Update your Samsung Galaxy S III now or you might lose all of your data

Do you have a shiny new Samsung Galaxy S III smartphone? Does it contain precious information like contacts, calendar events, music, or photos that you don’t have backed up somewhere else? If so, you might want to avoid visiting any websites until you get the latest update from Samsung.

A security researcher revealed a little trick last week that puts Samsung Galaxy S III data at risk. Embedding a simple 11-digit string of characters and symbols in a Web page is enough to cause a Galaxy S III smartphone that visits the website to trigger a full factory reset of the device. All contacts, photographs, music, apps, and any other data will be erased.

The Samsung Galaxy S III runs on Android, but apparently the issue is unique to Samsung’s TouchWiz interface that it overlays on the core Android OS. According to a report from The Verge, other Samsung smartphones that use the TouchWiz UI—like the Galaxy SII or the Galaxy S—are also at risk.

Now that the code has been revealed, it’s being circulated online. Attackers can easily find out what the magic code is, and craft malicious websites that can erase Samsung smartphones in an instant. Once the code is entered, and the remote wipe is launched, there is no way to abort the process.

You should have some sort of cross-device security tool in place for your PCs, smartphones, and tablets. It’s possible that security software might be able to detect and identify malicious websites to warn you to avoid them, and help you protect your data from being wiped out by an attack like this.

Of course, if the attack is too new and the security vendors haven’t yet updated the security tools to identify the new threat, it’s possible that an attack like this could still slip through the cracks. For those situations, it’s also important to use common sense, and exercise a little discretion before clicking on links or visiting shady websites.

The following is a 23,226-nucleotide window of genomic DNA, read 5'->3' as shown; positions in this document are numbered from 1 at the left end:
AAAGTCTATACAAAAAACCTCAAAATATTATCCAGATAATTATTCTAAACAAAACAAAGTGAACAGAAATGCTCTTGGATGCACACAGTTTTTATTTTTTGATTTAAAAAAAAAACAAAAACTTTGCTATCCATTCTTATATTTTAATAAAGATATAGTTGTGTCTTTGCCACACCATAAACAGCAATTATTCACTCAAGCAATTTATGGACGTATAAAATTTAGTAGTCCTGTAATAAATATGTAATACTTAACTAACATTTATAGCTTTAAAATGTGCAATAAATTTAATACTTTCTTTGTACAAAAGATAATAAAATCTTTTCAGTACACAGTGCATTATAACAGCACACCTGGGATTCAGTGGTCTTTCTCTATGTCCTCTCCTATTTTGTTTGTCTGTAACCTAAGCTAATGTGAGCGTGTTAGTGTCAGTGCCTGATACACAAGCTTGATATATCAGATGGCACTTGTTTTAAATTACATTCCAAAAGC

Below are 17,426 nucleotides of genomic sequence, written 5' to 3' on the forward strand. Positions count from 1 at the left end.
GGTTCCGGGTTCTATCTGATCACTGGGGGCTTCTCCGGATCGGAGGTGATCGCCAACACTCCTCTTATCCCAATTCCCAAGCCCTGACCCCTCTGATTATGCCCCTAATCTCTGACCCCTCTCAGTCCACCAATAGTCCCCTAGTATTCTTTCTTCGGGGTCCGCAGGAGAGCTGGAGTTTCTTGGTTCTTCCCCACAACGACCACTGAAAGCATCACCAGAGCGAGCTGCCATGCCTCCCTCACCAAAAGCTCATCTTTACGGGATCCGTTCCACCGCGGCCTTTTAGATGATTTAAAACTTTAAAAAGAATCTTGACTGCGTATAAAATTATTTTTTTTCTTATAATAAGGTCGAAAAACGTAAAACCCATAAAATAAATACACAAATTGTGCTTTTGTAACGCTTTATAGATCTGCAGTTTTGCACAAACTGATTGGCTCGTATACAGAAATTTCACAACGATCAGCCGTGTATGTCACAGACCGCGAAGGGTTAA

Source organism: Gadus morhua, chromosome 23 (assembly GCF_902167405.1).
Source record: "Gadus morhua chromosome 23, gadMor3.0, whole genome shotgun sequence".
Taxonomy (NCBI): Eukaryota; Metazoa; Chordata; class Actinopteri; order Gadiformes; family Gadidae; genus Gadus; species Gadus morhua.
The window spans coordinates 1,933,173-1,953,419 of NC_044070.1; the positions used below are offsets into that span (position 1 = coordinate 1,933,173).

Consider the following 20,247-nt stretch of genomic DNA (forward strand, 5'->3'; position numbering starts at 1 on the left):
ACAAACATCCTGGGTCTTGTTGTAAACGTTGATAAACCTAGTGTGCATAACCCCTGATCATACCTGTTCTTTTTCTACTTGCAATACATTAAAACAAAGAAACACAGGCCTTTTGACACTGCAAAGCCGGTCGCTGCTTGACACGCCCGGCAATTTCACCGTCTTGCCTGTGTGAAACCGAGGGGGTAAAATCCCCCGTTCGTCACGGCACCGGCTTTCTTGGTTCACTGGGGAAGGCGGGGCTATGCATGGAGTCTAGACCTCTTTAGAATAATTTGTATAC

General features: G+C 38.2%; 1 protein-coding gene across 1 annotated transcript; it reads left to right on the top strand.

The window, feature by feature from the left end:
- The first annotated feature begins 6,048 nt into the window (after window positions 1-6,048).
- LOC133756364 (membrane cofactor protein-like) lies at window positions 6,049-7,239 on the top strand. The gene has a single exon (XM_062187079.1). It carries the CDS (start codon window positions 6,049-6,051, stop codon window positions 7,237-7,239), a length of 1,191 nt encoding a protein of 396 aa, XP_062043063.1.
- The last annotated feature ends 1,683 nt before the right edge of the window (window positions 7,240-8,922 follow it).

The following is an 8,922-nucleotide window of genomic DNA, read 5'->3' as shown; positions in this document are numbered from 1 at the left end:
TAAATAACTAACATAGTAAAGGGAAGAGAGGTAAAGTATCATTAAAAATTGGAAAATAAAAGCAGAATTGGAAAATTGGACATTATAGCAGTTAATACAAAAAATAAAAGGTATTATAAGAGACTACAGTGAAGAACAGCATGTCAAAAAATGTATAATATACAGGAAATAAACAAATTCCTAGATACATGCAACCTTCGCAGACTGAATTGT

This scenario illustrates one of the tradeoffs customers accept when using a device with third-party skin overlaid on the Android OS. Samsung’s TouchWiz UI, Motorola’s MotoBlur UI, HTC’s Sense UI, and similar tools add unique features and functionality not found in the core Android OS, or on rival Android smartphones. However, these tools can also introduce vulnerabilities, or expose customers to threats that also don’t impact the core Android OS or competing Android smartphones.

Samsung has reacted quickly to the problem, and has developed an update to address it. Samsung issued a statement announcing a software update for the Galaxy S III, and recommending that customers use the OTA (over-the-air) update service to download and apply the patch as soon as possible.

However, the update is still being pushed out, so many users are reporting that there Galaxy S III still says there’s no update available. Also, there’s no acknowledgement or confirmation yet regarding the impact on other Samsung TouchWiz UI devices, or when or if an update can be expected for them.

[Update: Further research indicates that the issue is, in fact, Android itself. The behavior has been replicated on Motorola and HTC smartphones as well, and seems to be a function of the Android dialer in older versions of the Android OS. The bug was fixed earlier this year, but smartphones that have not been updated may still be affected. A website was set up to help you determine if your Android smartphone is vulnerable or not.


Users who applied the update from Samsung for the Galaxy S III are safe. This new information moves the blame from third-party interfaces back to Android itself, however, users should still be aware that unique, custom interfaces can still potentially introduce unique, custom risks, and the burden is on the user to exercise caution and employ the appropriate security measures.]

For comprehensive coverage of the Android ecosystem, visit Greenbot.com.

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